As a marketing professional, I’m very sensitive to the power of words. Watching the news, listening to politicians and observing the myriad messages that wash over us minute by minute has made me exceptionally sensitive to what words we choose and how they influence those around us.
Companies have their very own style of corporate-speak that we have become accustomed to. In an effort to increase productivity and profitability, leaders have also introduced a series of so called best practices.
In her new book, “Fierce Leadership: A Bold Alternative to the Worst “Best” Practices of Business Today,” Susan Scott questions many of these “best practice” programs and outlines how they are causing more harm than good.
What’s the Book About?
First of all, let me say that this book isn’t as much about leadership per se as it is about the overall quality and usefulness of our conversations in business. Susan’s premise is that real, honest and authentic conversations are part and parcel of good leadership.
The best practices so many leaders rely on can actually obstruct useful conversation. If that’s the case, then these best practices need to go.
How Catching Squid Can Help in Business
To see if your best practices are hindering your performance, you need to use a special technique Susan calls “squid eye.” Squid Eye is what Hawaiian fisherman use to describe the ability to see the squid while he’s blending into his natural environment. It’s the ability to see the squid even when he doesn’t want you to see him.
The premise is that these best practices are covering and hiding potential that is holding you back, but you can’t see it any more because the practice has become so ingrained that its effects have become intertwined and look quite normal.
The book uses “Squid Eye” to uncover and outline 6 Fierce practices that Susan has uncovered in her years of teaching Fierce Conversations to leaders.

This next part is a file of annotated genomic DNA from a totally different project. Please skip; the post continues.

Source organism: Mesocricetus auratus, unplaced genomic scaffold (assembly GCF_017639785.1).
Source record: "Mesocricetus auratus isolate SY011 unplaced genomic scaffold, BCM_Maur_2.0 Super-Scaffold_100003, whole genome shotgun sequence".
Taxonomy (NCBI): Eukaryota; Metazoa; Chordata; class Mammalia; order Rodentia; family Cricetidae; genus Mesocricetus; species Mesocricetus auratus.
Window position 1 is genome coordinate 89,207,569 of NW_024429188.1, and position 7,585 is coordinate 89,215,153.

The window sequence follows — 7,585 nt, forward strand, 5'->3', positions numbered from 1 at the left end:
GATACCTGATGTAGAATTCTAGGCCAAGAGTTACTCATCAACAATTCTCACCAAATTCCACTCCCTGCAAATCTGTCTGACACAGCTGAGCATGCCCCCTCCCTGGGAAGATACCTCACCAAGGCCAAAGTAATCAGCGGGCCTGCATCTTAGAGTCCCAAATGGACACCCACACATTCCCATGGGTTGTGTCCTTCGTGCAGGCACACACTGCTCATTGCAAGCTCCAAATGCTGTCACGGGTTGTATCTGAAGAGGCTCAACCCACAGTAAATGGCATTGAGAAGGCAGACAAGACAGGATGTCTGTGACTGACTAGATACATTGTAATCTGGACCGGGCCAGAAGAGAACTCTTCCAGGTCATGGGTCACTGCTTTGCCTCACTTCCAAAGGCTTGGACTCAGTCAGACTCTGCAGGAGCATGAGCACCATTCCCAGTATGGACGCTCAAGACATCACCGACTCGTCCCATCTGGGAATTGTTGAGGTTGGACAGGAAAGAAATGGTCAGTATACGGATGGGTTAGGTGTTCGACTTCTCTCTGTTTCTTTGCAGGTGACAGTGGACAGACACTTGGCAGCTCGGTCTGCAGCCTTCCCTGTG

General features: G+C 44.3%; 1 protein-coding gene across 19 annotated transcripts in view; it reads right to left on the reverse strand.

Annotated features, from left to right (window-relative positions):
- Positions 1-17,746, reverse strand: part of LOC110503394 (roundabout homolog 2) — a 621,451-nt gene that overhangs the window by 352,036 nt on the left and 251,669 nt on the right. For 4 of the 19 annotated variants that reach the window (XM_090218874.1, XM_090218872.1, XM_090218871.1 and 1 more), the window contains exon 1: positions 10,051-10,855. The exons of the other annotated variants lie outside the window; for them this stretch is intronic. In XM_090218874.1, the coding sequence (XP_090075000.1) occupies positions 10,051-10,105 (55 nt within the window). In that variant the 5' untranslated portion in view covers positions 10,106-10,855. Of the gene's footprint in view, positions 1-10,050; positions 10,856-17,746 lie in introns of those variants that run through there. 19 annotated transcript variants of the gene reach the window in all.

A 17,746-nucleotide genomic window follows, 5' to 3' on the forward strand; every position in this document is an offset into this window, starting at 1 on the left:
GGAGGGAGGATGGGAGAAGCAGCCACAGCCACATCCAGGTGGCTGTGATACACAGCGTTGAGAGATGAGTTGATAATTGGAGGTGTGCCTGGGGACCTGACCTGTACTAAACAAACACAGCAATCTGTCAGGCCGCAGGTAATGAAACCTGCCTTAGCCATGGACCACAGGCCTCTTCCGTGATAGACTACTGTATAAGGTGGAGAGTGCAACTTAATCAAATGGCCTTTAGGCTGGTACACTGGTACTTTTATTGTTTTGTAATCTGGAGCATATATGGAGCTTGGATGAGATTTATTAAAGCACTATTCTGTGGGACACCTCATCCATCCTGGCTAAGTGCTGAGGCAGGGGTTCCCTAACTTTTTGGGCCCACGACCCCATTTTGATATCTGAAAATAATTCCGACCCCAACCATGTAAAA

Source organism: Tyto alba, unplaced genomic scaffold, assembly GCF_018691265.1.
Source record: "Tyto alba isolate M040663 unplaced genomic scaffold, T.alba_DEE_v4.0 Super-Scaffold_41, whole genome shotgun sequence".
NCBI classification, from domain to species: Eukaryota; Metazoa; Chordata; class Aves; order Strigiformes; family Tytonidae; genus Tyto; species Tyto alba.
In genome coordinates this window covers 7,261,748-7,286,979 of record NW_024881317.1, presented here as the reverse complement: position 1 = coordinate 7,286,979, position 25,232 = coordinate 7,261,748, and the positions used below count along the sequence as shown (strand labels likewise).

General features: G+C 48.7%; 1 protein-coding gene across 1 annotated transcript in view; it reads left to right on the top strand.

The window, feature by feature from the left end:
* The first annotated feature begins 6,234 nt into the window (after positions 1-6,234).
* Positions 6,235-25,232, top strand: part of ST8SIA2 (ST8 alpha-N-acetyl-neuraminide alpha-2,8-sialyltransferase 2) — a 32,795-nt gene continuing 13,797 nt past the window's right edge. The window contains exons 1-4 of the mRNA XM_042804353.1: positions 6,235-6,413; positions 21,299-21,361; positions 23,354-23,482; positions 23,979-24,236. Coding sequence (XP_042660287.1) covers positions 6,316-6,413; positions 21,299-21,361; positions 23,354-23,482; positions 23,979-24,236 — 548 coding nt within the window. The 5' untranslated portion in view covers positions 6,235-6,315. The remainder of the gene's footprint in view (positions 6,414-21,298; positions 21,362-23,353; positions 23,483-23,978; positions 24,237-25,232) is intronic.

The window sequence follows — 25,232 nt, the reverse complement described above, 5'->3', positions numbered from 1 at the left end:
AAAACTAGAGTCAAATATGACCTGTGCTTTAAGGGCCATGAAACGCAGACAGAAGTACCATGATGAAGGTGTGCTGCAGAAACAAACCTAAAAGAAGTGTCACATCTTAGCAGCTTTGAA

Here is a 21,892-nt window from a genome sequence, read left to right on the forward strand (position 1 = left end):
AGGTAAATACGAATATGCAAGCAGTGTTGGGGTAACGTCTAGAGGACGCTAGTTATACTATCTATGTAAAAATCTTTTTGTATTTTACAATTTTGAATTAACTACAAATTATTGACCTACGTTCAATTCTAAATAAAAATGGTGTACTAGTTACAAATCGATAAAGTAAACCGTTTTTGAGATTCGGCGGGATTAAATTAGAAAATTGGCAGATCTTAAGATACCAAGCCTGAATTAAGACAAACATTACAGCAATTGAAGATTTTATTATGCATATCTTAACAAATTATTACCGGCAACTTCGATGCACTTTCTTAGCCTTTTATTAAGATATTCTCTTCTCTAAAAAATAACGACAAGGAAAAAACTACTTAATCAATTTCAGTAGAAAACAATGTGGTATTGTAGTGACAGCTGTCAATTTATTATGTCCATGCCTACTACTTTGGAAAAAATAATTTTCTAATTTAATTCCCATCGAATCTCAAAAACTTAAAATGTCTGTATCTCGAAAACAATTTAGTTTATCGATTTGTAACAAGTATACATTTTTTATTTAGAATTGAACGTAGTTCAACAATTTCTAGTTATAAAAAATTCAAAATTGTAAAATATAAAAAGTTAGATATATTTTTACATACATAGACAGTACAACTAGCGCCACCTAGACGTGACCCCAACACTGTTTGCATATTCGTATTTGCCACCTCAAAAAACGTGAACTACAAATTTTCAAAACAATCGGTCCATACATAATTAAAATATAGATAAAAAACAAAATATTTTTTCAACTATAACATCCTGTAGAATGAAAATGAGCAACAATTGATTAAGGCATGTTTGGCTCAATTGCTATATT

Take this example from the book: “Turn 360 Degree Anonymous Feedback into 365 Face-to-Face Feedback”. In this chapter Susan focuses on the 360 Degree feedback process that is so popular today. There is just one problem with this. It is anonymous and disconnected from both the good and bad feedback that your team needs to improve. She says turn it into face-to-face feedback. Because these kinds of conversations take a high degree of integrity and guts, they might be challenging at first. This is why Susan includes a wonderful discussion guide and outline you can use to get you started with these conversations right away.
The chapters titles are interesting because they take you from the current practice to a future, better practice. For example:
- From Hiring for Smarts, to Hiring for Smart Heart
- From Holding People Accountable to Modeling Accountability and Holding People Able
- From Customer Centricity to Customer Connectivity
Who Should Get this Book?
Because Susan Scott’s clients are mostly Fortune 500 companies it seems most obvious that this book would be great for anyone with a leadership position in a corporation. But this book has benefits for a broader audience because it focuses on quality conversations. So if you are someone who has to get things done by communicating with people, this book is ideal for you. This includes small business owners and managers.
What You’ll Love About This Book
You’ll love Susan Scott. Her writing is engaging, personal and to the point. I found myself laughing out loud at her insights. She is daring. She is bold and she has done something few leaders dare; to face the fact that their conversations have gotten stale, pointless and empty.
I received a review copy of this book, and quickly became enthralled with it. I found myself practicing many of the points that Susan brings out in her book. I’ve already seen improvements in the way I manage my business, my relationships and my conversations. Get this book because you can’t afford to live another day without the lessons she offers.
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About the Author: Ivana Taylor is CEO of Third Force, a strategic firm that helps small businesses get and keep their ideal customer. She’s the co-author of the book “Excel for Marketing Managers” and proprietor of DIYMarketers, a site for in-house marketers. Her blog is Strategy Stew.